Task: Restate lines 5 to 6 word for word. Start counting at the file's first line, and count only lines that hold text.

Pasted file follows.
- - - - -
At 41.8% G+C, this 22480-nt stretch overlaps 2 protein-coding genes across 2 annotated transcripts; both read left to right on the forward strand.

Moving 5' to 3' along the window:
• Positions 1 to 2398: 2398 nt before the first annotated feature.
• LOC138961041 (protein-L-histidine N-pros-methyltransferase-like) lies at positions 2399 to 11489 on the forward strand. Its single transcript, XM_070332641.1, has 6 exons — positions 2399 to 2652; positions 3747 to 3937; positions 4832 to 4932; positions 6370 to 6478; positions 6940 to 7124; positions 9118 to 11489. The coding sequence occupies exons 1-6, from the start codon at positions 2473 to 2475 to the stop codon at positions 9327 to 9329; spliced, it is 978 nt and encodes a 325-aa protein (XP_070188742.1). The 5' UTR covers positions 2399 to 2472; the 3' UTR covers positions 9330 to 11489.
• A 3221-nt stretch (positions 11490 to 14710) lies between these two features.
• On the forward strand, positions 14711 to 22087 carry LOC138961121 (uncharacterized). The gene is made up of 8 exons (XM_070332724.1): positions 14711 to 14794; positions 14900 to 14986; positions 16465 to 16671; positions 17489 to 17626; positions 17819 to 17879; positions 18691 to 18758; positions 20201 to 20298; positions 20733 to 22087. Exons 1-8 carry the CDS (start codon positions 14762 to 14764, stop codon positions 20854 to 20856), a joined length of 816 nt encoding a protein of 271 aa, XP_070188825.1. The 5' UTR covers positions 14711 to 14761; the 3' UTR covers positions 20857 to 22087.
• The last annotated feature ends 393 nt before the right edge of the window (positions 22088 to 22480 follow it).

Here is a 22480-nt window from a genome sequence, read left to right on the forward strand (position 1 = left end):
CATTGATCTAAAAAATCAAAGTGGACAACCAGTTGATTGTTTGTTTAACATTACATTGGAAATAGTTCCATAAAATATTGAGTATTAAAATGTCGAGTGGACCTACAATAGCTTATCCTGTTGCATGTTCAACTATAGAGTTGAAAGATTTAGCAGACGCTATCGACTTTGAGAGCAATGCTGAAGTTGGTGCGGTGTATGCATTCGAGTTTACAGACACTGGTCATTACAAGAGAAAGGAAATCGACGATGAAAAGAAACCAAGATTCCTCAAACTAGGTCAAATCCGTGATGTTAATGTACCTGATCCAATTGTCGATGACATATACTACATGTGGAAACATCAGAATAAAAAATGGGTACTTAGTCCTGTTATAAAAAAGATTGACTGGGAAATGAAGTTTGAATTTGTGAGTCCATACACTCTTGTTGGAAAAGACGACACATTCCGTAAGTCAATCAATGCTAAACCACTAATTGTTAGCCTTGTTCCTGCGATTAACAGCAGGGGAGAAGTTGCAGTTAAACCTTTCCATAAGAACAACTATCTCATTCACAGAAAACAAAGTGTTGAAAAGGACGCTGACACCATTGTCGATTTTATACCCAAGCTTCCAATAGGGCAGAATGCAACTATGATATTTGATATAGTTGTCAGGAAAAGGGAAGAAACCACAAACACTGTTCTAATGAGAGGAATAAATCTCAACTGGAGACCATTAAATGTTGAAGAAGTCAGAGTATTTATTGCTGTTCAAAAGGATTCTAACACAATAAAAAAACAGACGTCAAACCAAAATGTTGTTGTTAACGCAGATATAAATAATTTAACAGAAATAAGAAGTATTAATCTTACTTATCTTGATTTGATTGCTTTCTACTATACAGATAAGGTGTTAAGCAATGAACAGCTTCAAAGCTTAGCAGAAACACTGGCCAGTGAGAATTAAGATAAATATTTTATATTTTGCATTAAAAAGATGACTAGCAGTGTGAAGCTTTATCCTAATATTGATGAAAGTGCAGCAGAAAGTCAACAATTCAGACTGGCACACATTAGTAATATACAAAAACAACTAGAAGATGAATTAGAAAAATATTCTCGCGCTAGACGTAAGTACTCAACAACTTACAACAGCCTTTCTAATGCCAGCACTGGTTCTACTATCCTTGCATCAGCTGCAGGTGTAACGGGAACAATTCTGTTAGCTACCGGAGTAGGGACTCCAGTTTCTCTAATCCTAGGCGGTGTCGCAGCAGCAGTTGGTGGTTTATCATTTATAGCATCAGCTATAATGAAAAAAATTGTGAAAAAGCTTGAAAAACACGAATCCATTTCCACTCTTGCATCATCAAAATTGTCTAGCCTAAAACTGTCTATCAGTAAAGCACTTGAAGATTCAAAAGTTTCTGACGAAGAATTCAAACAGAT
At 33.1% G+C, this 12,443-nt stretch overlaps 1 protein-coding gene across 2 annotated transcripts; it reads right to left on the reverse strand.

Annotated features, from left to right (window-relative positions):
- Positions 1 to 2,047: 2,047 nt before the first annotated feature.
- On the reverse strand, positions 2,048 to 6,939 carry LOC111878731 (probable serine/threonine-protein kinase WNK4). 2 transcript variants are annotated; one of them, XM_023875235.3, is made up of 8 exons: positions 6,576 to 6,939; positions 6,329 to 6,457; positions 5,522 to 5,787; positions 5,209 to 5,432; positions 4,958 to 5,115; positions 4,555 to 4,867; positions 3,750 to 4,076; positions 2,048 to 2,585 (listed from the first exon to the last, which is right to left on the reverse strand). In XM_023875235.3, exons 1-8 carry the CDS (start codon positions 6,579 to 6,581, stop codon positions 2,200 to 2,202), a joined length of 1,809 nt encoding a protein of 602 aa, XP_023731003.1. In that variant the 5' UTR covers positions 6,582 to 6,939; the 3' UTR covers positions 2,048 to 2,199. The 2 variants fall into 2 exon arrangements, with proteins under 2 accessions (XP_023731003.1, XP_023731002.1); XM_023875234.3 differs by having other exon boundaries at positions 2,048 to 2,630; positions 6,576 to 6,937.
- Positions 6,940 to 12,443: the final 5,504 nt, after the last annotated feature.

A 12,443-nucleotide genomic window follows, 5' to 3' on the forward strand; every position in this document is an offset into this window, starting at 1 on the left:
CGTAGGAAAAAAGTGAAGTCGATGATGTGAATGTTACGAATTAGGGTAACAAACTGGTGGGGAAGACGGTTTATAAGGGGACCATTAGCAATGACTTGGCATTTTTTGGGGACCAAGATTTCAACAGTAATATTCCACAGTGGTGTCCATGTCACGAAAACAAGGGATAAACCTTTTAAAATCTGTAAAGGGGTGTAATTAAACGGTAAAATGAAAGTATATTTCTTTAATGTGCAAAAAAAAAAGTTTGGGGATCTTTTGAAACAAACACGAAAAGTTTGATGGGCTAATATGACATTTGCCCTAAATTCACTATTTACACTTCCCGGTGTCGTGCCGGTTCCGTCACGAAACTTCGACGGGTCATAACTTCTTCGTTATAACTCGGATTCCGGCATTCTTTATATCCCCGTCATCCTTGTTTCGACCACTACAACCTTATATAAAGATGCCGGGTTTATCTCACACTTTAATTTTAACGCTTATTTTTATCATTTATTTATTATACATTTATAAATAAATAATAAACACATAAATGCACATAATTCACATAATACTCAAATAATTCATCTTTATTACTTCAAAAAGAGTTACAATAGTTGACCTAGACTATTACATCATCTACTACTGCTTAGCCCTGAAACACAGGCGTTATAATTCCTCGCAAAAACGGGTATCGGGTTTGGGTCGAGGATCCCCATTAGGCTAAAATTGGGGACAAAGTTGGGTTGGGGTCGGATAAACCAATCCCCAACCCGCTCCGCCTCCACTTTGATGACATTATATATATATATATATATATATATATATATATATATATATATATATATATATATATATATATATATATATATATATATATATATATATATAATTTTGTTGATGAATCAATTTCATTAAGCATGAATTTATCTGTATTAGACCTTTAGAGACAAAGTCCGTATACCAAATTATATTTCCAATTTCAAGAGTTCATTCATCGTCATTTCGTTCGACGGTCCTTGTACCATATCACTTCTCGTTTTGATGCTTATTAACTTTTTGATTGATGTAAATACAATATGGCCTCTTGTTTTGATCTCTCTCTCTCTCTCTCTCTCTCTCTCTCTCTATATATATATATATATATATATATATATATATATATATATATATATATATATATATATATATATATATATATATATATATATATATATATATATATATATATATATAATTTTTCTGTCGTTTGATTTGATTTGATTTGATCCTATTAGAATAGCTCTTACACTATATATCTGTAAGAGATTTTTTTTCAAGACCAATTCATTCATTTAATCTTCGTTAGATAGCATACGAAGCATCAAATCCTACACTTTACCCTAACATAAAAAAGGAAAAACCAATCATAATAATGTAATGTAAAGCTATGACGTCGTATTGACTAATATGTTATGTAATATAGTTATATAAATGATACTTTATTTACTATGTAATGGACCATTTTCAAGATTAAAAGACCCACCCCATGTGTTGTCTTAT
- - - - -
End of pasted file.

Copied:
• A 3221-nt stretch (positions 11490 to 14710) lies between these two features.
• On the forward strand, positions 14711 to 22087 carry LOC138961121 (uncharacterized). The gene is made up of 8 exons (XM_070332724.1): positions 14711 to 14794; positions 14900 to 14986; positions 16465 to 16671; positions 17489 to 17626; positions 17819 to 17879; positions 18691 to 18758; positions 20201 to 20298; positions 20733 to 22087. Exons 1-8 carry the CDS (start codon positions 14762 to 14764, stop codon positions 20854 to 20856), a joined length of 816 nt encoding a protein of 271 aa, XP_070188825.1. The 5' UTR covers positions 14711 to 14761; the 3' UTR covers positions 20857 to 22087.